Bruner said he has seen the business change recently, mainly due to regulatory requirements being placed on the coal industry these days. “We have seen more activity with the larger diameter shafts due to the additional ventilation required underground,” Bruner said. “We have also completed several secondary escapeway projects which were required as part of the company’s emergency response plans.
Raise Bore Drilling
SDI is committed to expanding its capabilities to control costs, increase efficiencies, and reduce construction schedules for its customers. “We’re always looking for ways to go larger and deeper,” Bruner said. “Our raise bore capabilities are offering the mines a few more options to meet production demands.”
Raise bore shaft development requires access to the bottom of the shaft in order to connect the reamer head to the drill rod as well as to remove the cuttings. SDI is developing shafts using raise bore technology, which produces faster advance rates and requires fewer excavation personnel.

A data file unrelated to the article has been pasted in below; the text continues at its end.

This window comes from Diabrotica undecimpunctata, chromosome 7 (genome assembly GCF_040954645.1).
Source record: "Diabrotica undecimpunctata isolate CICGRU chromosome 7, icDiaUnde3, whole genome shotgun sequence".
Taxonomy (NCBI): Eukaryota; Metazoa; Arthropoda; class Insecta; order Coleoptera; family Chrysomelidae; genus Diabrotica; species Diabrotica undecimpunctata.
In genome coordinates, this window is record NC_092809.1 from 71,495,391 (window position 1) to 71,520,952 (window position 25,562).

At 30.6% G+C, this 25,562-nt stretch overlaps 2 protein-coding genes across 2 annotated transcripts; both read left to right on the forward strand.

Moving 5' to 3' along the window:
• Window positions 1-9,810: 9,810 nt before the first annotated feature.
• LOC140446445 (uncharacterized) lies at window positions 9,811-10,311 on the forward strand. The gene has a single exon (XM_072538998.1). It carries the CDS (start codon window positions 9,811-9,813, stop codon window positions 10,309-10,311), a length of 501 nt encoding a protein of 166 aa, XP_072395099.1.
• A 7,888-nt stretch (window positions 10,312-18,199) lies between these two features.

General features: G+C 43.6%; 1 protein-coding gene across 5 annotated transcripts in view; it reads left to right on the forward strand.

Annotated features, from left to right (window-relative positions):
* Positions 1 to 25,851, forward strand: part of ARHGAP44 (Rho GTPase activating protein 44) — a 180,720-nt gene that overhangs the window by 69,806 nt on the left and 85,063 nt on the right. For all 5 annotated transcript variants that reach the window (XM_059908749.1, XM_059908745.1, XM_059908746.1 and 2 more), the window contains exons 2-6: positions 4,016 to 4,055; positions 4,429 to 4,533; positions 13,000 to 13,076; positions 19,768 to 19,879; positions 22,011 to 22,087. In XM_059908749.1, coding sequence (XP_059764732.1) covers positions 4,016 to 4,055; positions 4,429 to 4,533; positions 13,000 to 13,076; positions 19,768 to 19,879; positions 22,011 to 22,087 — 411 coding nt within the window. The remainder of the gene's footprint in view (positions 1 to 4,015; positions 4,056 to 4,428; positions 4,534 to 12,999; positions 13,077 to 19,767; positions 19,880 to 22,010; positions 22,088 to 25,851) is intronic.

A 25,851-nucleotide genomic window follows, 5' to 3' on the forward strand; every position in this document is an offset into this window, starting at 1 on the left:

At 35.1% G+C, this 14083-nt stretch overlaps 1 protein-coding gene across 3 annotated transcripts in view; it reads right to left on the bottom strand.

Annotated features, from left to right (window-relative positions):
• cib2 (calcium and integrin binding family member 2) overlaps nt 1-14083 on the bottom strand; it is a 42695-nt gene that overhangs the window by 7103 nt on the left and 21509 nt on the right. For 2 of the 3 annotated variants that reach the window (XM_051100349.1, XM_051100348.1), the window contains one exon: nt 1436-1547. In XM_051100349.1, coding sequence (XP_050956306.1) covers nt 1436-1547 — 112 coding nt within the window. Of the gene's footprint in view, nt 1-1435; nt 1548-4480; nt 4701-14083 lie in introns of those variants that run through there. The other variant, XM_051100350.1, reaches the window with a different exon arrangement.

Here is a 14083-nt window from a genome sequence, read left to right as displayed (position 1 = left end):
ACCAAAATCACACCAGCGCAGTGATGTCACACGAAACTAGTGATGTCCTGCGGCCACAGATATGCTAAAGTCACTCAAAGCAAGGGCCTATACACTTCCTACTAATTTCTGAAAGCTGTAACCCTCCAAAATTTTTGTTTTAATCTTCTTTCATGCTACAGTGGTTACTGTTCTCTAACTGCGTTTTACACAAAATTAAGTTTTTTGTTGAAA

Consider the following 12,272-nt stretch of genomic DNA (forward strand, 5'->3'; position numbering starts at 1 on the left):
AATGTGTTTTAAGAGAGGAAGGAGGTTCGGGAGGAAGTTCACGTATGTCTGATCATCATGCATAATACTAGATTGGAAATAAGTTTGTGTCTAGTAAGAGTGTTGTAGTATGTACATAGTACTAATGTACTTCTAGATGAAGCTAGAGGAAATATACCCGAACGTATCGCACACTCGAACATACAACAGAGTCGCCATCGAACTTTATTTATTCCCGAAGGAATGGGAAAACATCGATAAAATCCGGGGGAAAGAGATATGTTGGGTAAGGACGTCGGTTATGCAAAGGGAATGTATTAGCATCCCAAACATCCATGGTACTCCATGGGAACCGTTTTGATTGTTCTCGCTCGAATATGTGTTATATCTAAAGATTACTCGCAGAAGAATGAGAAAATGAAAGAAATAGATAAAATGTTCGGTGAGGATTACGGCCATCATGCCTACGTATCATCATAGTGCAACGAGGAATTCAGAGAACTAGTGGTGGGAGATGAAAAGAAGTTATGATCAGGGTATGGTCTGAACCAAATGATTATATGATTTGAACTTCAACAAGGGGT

“We’re providing surface and underground setup with the raise bore division,” said Bruner. “The disturbance to surrounding rock is minimized and we’re able to limit the interruptions to traffic and services.”
With the previously mentioned acquisitions, SDI has realized synergies in ground stabilization technologies and other capabilities, such as well plugging. Coastal Drilling East originally started as a civil firm. Through its association with SDI, however, it has discovered new opportunities in the mining business.